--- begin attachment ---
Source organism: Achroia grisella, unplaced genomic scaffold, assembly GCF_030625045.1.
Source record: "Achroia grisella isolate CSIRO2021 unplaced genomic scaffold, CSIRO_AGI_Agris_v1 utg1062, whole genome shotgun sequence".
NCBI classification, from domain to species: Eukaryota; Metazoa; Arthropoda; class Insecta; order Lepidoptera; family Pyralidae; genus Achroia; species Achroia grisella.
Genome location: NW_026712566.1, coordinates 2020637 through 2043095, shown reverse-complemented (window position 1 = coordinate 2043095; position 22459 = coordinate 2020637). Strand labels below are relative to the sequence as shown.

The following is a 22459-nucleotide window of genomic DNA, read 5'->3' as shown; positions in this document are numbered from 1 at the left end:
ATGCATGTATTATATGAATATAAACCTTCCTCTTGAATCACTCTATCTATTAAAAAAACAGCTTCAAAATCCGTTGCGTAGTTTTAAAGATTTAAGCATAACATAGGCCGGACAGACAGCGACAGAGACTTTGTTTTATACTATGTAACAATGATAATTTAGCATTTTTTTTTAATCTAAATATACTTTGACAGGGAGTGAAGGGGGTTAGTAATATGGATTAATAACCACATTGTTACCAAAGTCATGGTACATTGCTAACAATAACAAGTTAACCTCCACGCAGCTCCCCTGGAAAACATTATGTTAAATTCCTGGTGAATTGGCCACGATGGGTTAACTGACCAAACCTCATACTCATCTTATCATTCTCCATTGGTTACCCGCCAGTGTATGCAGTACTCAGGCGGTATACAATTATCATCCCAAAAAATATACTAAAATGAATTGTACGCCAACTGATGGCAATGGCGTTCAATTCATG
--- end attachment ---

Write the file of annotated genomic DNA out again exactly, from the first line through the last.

Source organism: Achroia grisella, unplaced genomic scaffold, assembly GCF_030625045.1.
Source record: "Achroia grisella isolate CSIRO2021 unplaced genomic scaffold, CSIRO_AGI_Agris_v1 utg1062, whole genome shotgun sequence".
NCBI classification, from domain to species: Eukaryota; Metazoa; Arthropoda; class Insecta; order Lepidoptera; family Pyralidae; genus Achroia; species Achroia grisella.
Genome location: NW_026712566.1, coordinates 2020637 through 2043095, shown reverse-complemented (window position 1 = coordinate 2043095; position 22459 = coordinate 2020637). Strand labels below are relative to the sequence as shown.

The following is a 22459-nucleotide window of genomic DNA, read 5'->3' as shown; positions in this document are numbered from 1 at the left end:
ATGCATGTATTATATGAATATAAACCTTCCTCTTGAATCACTCTATCTATTAAAAAAACAGCTTCAAAATCCGTTGCGTAGTTTTAAAGATTTAAGCATAACATAGGCCGGACAGACAGCGACAGAGACTTTGTTTTATACTATGTAACAATGATAATTTAGCATTTTTTTTTAATCTAAATATACTTTGACAGGGAGTGAAGGGGGTTAGTAATATGGATTAATAACCACATTGTTACCAAAGTCATGGTACATTGCTAACAATAACAAGTTAACCTCCACGCAGCTCCCCTGGAAAACATTATGTTAAATTCCTGGTGAATTGGCCACGATGGGTTAACTGACCAAACCTCATACTCATCTTATCATTCTCCATTGGTTACCCGCCAGTGTATGCAGTACTCAGGCGGTATACAATTATCATCCCAAAAAATATACTAAAATGAATTGTACGCCAACTGATGGCAATGGCGTTCAATTCATG